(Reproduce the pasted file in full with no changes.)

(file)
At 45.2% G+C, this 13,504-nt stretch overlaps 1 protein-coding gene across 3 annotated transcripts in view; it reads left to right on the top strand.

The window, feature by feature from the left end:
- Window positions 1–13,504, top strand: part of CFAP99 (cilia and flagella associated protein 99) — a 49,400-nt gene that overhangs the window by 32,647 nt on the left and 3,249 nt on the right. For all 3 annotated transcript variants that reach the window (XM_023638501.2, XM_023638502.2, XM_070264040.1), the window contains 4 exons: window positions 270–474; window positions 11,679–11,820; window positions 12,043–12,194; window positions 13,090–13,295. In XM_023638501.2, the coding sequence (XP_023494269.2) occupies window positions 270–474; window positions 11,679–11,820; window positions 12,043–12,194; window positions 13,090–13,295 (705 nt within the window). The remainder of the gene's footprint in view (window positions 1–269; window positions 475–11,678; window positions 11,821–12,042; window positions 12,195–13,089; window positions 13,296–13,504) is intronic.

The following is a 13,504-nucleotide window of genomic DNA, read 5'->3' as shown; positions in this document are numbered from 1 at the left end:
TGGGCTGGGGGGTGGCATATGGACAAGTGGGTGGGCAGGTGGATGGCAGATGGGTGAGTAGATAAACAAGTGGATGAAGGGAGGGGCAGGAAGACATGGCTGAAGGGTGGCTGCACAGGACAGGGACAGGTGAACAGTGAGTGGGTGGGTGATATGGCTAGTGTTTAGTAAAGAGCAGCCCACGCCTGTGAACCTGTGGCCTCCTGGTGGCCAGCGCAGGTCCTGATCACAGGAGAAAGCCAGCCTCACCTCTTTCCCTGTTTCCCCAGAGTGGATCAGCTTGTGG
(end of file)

At 45.2% G+C, this 13,504-nt stretch overlaps 1 protein-coding gene across 3 annotated transcripts in view; it reads left to right on the top strand.

The window, feature by feature from the left end:
- Window positions 1–13,504, top strand: part of CFAP99 (cilia and flagella associated protein 99) — a 49,400-nt gene that overhangs the window by 32,647 nt on the left and 3,249 nt on the right. For all 3 annotated transcript variants that reach the window (XM_023638501.2, XM_023638502.2, XM_070264040.1), the window contains 4 exons: window positions 270–474; window positions 11,679–11,820; window positions 12,043–12,194; window positions 13,090–13,295. In XM_023638501.2, the coding sequence (XP_023494269.2) occupies window positions 270–474; window positions 11,679–11,820; window positions 12,043–12,194; window positions 13,090–13,295 (705 nt within the window). The remainder of the gene's footprint in view (window positions 1–269; window positions 475–11,678; window positions 11,821–12,042; window positions 12,195–13,089; window positions 13,296–13,504) is intronic.

The following is a 13,504-nucleotide window of genomic DNA, read 5'->3' as shown; positions in this document are numbered from 1 at the left end:
TGGGCTGGGGGGTGGCATATGGACAAGTGGGTGGGCAGGTGGATGGCAGATGGGTGAGTAGATAAACAAGTGGATGAAGGGAGGGGCAGGAAGACATGGCTGAAGGGTGGCTGCACAGGACAGGGACAGGTGAACAGTGAGTGGGTGGGTGATATGGCTAGTGTTTAGTAAAGAGCAGCCCACGCCTGTGAACCTGTGGCCTCCTGGTGGCCAGCGCAGGTCCTGATCACAGGAGAAAGCCAGCCTCACCTCTTTCCCTGTTTCCCCAGAGTGGATCAGCTTGTGG